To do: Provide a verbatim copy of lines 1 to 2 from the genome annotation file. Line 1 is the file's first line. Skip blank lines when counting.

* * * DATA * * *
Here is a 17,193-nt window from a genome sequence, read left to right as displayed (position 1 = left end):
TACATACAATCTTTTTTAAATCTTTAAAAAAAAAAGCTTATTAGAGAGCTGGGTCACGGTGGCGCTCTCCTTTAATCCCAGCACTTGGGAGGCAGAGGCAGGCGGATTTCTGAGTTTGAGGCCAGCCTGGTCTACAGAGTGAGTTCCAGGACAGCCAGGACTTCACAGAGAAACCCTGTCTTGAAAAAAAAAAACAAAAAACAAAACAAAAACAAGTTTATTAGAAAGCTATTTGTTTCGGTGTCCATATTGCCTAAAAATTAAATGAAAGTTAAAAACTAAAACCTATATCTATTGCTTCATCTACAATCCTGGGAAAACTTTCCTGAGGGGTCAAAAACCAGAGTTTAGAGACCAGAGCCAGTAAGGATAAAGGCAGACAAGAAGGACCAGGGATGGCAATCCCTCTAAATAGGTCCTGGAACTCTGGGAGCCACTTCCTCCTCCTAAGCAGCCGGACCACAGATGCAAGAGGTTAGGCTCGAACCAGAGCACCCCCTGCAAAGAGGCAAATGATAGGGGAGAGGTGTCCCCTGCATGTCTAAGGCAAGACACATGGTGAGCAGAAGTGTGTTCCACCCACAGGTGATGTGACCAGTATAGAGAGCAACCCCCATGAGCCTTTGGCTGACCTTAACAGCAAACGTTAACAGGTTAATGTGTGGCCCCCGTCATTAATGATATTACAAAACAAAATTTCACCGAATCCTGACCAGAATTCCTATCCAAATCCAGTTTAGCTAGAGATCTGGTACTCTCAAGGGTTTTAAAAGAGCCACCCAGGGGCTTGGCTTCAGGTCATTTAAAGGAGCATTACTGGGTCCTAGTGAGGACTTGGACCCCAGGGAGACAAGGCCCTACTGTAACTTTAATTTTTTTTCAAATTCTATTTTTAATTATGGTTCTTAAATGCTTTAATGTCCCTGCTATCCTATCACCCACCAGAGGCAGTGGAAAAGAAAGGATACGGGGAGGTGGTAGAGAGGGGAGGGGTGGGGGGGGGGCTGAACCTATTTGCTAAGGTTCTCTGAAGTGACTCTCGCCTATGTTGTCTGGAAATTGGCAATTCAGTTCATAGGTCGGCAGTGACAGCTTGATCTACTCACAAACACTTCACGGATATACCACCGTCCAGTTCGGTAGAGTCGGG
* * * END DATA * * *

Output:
Here is a 17,193-nt window from a genome sequence, read left to right as displayed (position 1 = left end):
TACATACAATCTTTTTTAAATCTTTAAAAAAAAAAGCTTATTAGAGAGCTGGGTCACGGTGGCGCTCTCCTTTAATCCCAGCACTTGGGAGGCAGAGGCAGGCGGATTTCTGAGTTTGAGGCCAGCCTGGTCTACAGAGTGAGTTCCAGGACAGCCAGGACTTCACAGAGAAACCCTGTCTTGAAAAAAAAAAACAAAAAACAAAACAAAAACAAGTTTATTAGAAAGCTATTTGTTTCGGTGTCCATATTGCCTAAAAATTAAATGAAAGTTAAAAACTAAAACCTATATCTATTGCTTCATCTACAATCCTGGGAAAACTTTCCTGAGGGGTCAAAAACCAGAGTTTAGAGACCAGAGCCAGTAAGGATAAAGGCAGACAAGAAGGACCAGGGATGGCAATCCCTCTAAATAGGTCCTGGAACTCTGGGAGCCACTTCCTCCTCCTAAGCAGCCGGACCACAGATGCAAGAGGTTAGGCTCGAACCAGAGCACCCCCTGCAAAGAGGCAAATGATAGGGGAGAGGTGTCCCCTGCATGTCTAAGGCAAGACACATGGTGAGCAGAAGTGTGTTCCACCCACAGGTGATGTGACCAGTATAGAGAGCAACCCCCATGAGCCTTTGGCTGACCTTAACAGCAAACGTTAACAGGTTAATGTGTGGCCCCCGTCATTAATGATATTACAAAACAAAATTTCACCGAATCCTGACCAGAATTCCTATCCAAATCCAGTTTAGCTAGAGATCTGGTACTCTCAAGGGTTTTAAAAGAGCCACCCAGGGGCTTGGCTTCAGGTCATTTAAAGGAGCATTACTGGGTCCTAGTGAGGACTTGGACCCCAGGGAGACAAGGCCCTACTGTAACTTTAATTTTTTTTCAAATTCTATTTTTAATTATGGTTCTTAAATGCTTTAATGTCCCTGCTATCCTATCACCCACCAGAGGCAGTGGAAAAGAAAGGATACGGGGAGGTGGTAGAGAGGGGAGGGGTGGGGGGGGGGCTGAACCTATTTGCTAAGGTTCTCTGAAGTGACTCTCGCCTATGTTGTCTGGAAATTGGCAATTCAGTTCATAGGTCGGCAGTGACAGCTTGATCTACTCACAAACACTTCACGGATATACCACCGTCCAGTTCGGTAGAGTCGGG